In case of default, they constitute de facto enforcement orders as the courts automatically admit them as a writ of execution (ezecuzione forzata) against the debtor.

Signed bills of exchange are a reasonably secure means of payment, but are rarely used due to a high stamp duty, the somewhat lengthy cashing period, and the drawee’s fear of damage to his reputation caused by the recording and publication of contested unpaid bills at the Chambers of Commerce.

In addition to the date and place of issue, cheques established in amounts exceeding EUR 1,000 and intended to circulate abroad must bear the endorsement non trasferibile (not transferable), as they can only be cashed by the beneficiary.

To make the use of cheques more secure and efficient, any bank or postal cheque issued without authorisation or with insufficient funds will subject the cheque drawer to administrative penalties and listing by the CAI (Centrale d’Allarme Interbancaria), which automatically results in exclusion from the payment system for at least six months.

Bank vouchers (ricevuta bancaria) are not a means of payment, but merely a notice of bank domicile drawn up by creditors and submitted to their own bank for presentation to the debtor’s bank for the purposes of payment (the vouchers are also available in electronic form, in which case they are known as “RI.BA elettronica”).

Bank transfers are widely used (90% of payments from Italy), particularly SWIFT transfers, as they considerably reduce the length of the processing period. Bank transfers are a cheap and secure means of payment once the contracting parties have established mutual trust.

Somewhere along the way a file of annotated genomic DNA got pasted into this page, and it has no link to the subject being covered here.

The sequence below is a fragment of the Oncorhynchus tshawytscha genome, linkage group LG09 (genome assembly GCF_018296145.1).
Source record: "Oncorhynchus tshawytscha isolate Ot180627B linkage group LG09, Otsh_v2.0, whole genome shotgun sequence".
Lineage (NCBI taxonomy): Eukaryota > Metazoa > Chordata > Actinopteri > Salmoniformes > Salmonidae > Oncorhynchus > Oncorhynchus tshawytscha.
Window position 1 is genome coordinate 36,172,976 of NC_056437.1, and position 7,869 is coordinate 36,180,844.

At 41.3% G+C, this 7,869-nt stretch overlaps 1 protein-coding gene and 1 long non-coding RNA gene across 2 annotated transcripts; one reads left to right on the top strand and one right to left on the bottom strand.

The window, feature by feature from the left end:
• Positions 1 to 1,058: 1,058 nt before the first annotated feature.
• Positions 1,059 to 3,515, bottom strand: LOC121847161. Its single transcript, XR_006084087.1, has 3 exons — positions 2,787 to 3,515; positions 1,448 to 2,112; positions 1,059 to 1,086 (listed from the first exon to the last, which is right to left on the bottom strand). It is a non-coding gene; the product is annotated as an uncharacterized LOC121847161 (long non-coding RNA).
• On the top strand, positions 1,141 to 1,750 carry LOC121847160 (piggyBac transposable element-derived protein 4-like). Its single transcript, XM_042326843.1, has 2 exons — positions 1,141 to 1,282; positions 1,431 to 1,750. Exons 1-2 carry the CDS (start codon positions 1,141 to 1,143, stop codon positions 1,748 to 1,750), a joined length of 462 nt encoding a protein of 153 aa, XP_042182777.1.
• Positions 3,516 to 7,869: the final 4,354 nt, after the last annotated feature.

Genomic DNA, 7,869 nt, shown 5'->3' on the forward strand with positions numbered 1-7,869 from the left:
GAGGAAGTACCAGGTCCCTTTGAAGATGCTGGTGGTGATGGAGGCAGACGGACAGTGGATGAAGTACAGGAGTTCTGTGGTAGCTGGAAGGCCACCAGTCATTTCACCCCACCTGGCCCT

Debt collection

Amicable phase

Amicable collection is always preferable to legal action. Demands and telephone dunning are quite effective. On-site visits, which provide an opportunity to restore dialogue between supplier and customer with a view to reaching a settlement, can only be conducted once a specific licence has been granted.

Settlement negotiations focus on payment of the principal, plus any contractual default interest as may be provided for in writing and accepted by the buyer.

When an agreement is not reached, the rate applicable to commercial agreements is the six-monthly rate set by the Ministry of Economic Affairs and Finance by reference to the European Central Bank’s refinancing rate, raised by eight percentage points.

 

Legal proceedings

When creditors fail to reach an agreement with their debtors, the type of legal action taken depends on the type of documents justifying the claim.

 

Fast-track proceedings

Based on “cambiali notes” – bills of exchange, promissory notes – or cheques, creditors may proceed directly with forced execution, beginning with a demand for payment (atto di precetto) served by a bailiff, preliminary to attachment of the debtor’s moveable and immoveable property (barring receipt of actual payment within the allotted timeframe). The resulting auction proceeds are used to discharge outstanding claims.

Creditors can obtain an injunction to pay (decreto ingiuntivo) if they can produce, in addition to copies of invoices, written proof of the claim’s existence by whatever means or a notarized statement of account. A forty-day period is granted to the defendant to lodge an objection.

Ordinary summary proceedings (procedimento sommario di cognizione), introduced in 2009, are used for uncomplicated disputes which can be settled upon simple presentation of evidence. Sitting with a single judge, the court determines a hearing for appearance of the parties, and delivers a provisionally executory ruling if it acknowledges the merits of the claim; the debtor however has 30 days to lodge an appeal.